Active euthanasia, by which a person deliberately causes a patient's death, is illegal in France despite recent efforts to ease legislation dealing with the terminally ill.

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Video deepens row over Frenchman’s ‘right to die’

The case of a brain-damaged Frenchman who seems set to be taken off life support shook France anew on Wednesday, after his friends and family uploaded a video which they say proves that he is "far from the end of his life".

Video deepens row over Frenchman's 'right to die'
Vincent Lambert is in a paraplegic state in hospital. Photo: YouTube Screengrab
Vincent Lambert, 38, looked destined to be taken off life support after the European Court of Human Rights last week backed France's decision that he should be allowed to die.
Lambert was left a quadriplegic with severe brain damage after a 2008 road accident.
His wife supports the move, but his devout Catholic parents and some of his friends insist he is showing signs of improvement. 
But the judicial tug-of-war over his right to die has taken a new turn, just days after the European court's verdict.
Some of his friends and family who are against taking the man off life support uploaded a video to YouTube on Wednesday that they claim shows Lambert responding to them.
In the video, Emmanuel Guépin, one of Lambert's friends, speaks of how the patient is “responding” to his surroundings. Lambert's mother is heard on the phone telling him “the news is not good”, referring to the ruling from the European court. 
Guépin notes later that Lambert “reacts very strongly” to his brother with facial expressions. 
See the video here. 
However, experts have slammed the video saying that it is “manipulative”.
One of these was Professor Eric Kariger, who had worked in the team that has cared for Lambert over the years.
He told French channel Europe 1 that he had tears in his eyes watching the clip, saying that Lambert was indeed “in a serious and irreversible vegetative state”.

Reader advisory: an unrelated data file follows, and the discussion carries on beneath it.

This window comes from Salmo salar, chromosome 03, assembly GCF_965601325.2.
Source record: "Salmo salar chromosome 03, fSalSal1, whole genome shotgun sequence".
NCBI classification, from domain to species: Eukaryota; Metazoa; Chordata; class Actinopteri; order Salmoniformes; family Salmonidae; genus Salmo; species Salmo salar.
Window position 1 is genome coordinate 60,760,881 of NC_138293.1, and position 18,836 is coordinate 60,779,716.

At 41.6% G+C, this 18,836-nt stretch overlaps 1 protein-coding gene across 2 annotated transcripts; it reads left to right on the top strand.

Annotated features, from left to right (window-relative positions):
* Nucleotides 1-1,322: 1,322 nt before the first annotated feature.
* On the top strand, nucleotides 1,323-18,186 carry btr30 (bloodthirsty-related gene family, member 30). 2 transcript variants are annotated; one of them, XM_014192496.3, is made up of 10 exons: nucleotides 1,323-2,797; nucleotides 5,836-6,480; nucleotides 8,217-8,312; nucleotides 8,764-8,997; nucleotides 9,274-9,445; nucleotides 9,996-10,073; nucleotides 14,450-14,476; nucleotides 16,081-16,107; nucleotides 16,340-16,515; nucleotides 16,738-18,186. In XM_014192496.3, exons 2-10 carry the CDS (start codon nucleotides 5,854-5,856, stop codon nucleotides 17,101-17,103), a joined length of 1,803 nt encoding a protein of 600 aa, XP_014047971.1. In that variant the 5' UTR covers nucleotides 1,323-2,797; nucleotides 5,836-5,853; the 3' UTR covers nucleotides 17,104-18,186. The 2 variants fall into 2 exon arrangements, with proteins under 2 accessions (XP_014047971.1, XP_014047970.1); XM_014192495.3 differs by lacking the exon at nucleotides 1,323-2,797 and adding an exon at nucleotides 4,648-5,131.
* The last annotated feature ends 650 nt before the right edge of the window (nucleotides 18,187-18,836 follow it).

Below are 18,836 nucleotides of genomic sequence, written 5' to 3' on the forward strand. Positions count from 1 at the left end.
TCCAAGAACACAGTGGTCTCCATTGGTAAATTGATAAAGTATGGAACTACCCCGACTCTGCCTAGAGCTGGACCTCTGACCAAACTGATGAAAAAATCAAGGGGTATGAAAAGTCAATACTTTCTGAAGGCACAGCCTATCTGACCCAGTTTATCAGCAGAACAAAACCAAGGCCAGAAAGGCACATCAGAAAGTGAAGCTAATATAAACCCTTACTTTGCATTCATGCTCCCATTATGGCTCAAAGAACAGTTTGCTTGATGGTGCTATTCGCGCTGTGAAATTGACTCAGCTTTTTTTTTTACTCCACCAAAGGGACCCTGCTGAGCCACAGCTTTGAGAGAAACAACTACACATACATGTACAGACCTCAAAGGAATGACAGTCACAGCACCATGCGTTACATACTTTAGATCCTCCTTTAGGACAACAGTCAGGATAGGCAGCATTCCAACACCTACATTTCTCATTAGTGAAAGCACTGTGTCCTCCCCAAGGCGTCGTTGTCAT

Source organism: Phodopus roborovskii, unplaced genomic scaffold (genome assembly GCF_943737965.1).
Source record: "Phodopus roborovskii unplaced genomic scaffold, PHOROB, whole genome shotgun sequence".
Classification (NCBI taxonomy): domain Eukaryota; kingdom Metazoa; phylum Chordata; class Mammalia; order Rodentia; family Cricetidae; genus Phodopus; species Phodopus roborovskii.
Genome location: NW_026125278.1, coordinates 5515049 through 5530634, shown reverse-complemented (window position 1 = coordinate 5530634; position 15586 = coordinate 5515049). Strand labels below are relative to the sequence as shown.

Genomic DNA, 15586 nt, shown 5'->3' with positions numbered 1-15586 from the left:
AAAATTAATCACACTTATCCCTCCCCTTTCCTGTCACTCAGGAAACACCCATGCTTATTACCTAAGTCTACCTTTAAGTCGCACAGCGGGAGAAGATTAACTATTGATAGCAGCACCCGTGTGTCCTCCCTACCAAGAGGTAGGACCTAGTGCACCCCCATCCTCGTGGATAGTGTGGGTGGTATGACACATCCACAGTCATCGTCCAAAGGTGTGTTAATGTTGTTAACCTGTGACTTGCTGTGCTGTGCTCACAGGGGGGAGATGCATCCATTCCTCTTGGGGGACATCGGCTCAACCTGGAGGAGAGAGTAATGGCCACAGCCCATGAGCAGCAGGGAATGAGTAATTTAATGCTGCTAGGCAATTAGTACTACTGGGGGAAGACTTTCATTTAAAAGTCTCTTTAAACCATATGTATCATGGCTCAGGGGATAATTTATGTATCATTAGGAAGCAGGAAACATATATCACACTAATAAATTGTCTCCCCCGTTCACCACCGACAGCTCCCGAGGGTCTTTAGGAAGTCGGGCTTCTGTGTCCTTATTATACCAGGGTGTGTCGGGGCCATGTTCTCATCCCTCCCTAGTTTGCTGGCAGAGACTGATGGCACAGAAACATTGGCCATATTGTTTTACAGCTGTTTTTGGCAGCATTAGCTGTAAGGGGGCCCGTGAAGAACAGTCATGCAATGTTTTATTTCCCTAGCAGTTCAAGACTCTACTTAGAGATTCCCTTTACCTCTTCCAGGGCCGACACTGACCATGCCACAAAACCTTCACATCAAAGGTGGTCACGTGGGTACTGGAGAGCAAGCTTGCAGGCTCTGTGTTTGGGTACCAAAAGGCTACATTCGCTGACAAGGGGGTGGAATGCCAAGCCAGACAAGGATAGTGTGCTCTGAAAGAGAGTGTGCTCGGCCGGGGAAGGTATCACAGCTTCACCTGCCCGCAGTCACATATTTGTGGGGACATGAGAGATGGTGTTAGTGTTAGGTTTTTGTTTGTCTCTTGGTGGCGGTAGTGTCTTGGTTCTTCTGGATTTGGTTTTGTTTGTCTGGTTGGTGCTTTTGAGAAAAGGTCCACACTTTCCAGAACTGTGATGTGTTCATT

“It's manipulative. It's disrespectful to the patient, his wife, and their daughter, who are unable to mourn because of the relentlessness that's coming from his own family,” he said.
Lambert's mother Viviane has argued that her son is merely handicapped and any attempt to stop life-sustaining treatment would amount to “disguised euthanasia” while his wife Rachel insists he would not want to be kept alive artificially.
The legal drama began in January 2014, when Lambert's doctors, backed by his wife and six of his eight siblings, decided to stop the intravenous food and water keeping him alive in line with a 2005 passive euthanasia law in France.
Europe backs France on right to die verdict

(Vincent Lambert's parents have been heavily involved in the case. Photo: Herve Oudin/AFP)
However, his deeply devout Catholic parents, half-brother and sister won an urgent court application to stop the plan.
The case ignited a fierce debate around euthanasia in France where it remains illegal despite recent efforts to ease legislation dealing with the terminally ill — a campaign promise by President Francois Hollande.
In March, lawmakers voted overwhelmingly in favour of a law allowing medics to place terminally ill patients in a deep sleep until they die.
The law also makes “living wills” — drafted by people who do not want to be kept alive artificially if they are too ill to decide — legally binding on doctors.
Assisted suicide is legal in Switzerland, the Netherlands, Belgium and Luxembourg as well as in the US states of Vermont, Oregon and Washington.